The “intensely gripping story” of John von Neumann, Leo Szilard, Arthur Koestler, and six other world-renowned Hungarian Jews who fled the Nazis (The Washington Post Book World).
In this book, New York Times–bestselling author Kati Marton tells the stunning tale of nine men who grew up in Budapest’s brief Golden Age, then, driven from Hungary by anti-Semitism, fled to the West, especially to the United States, and changed the world. These nine men, each celebrated for individual achievements, were part of a unique group who grew up in a time and place that will never come again. Four helped usher in the nuclear age and the computer, two were major movie myth-makers, two were immortal photographers, and one was a seminal writer. From a Peabody Award–winning journalist and finalist for a National Book Critics Circle Award, The Great Escape is a groundbreaking, poignant American story and an important untold chapter of the tumultuous last century.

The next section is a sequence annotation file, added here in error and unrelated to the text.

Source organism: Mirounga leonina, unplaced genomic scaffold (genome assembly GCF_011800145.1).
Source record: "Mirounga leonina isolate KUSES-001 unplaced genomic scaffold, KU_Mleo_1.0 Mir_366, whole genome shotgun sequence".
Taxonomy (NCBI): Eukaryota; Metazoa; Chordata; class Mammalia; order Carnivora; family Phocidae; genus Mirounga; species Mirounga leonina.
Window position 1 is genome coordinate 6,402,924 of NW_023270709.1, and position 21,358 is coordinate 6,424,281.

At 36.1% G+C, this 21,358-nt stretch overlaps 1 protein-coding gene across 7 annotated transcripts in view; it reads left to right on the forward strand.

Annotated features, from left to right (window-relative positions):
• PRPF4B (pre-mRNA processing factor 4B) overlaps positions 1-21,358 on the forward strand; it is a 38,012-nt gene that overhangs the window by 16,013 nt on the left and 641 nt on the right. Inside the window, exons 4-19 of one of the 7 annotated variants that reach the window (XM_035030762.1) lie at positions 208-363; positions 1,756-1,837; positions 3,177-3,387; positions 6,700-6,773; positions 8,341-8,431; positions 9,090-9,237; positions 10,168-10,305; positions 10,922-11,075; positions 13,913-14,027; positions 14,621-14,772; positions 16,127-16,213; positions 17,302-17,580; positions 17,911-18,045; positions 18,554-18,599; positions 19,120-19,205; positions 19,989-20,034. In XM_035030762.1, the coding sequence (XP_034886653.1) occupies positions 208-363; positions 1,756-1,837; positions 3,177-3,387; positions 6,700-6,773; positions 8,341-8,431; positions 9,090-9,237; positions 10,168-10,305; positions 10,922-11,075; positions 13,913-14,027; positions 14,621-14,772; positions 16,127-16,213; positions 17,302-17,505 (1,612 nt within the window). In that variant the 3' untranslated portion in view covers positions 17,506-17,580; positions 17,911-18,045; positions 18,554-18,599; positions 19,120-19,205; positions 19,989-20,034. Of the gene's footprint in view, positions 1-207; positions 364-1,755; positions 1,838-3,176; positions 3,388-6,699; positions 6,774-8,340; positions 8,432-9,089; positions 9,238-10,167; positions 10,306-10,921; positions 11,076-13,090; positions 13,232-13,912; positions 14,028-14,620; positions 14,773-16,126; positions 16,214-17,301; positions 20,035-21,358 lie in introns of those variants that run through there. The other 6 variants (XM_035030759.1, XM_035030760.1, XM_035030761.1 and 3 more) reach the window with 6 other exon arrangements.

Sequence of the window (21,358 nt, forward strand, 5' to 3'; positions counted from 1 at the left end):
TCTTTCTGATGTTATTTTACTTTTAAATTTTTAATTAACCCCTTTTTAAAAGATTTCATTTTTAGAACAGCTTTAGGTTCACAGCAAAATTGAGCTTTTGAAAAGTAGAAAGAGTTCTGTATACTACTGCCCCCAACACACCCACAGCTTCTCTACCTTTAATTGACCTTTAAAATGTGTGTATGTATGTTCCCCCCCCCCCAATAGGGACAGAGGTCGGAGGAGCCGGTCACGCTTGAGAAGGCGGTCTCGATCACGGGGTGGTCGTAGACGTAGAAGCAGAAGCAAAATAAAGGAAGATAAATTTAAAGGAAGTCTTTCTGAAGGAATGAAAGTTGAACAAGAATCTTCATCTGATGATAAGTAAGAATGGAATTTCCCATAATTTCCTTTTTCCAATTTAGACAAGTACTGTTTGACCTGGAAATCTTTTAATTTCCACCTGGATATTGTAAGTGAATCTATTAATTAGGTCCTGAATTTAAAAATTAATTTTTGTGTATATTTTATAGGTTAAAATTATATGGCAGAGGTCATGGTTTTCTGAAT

“Describes the crossroads where art and politics meet, the perils of dictatorship and the horrors of war, all of it punctuated by the frantic struggle to create the atomic bomb. . . . Deserves a special place on bookshelves alongside Budapest 1900.” —The New York Times Book Review
“By looking at these nine lives—salvaged, and crucial—Marton provides a moving measure of how much was lost.” —The New Yorker
“[Marton has] a keen understanding of what it means to leave one’s country behind.” —The Seattle Times
“A haunting tale of the wartime Hungarian diaspora. . . . Marton writes beautifully.” —Publishers Weekly (starred review)
“Filled with a number of wonderful anecdotes.” —Chicago Sun-Times
“An engrossing book.” —Library Journal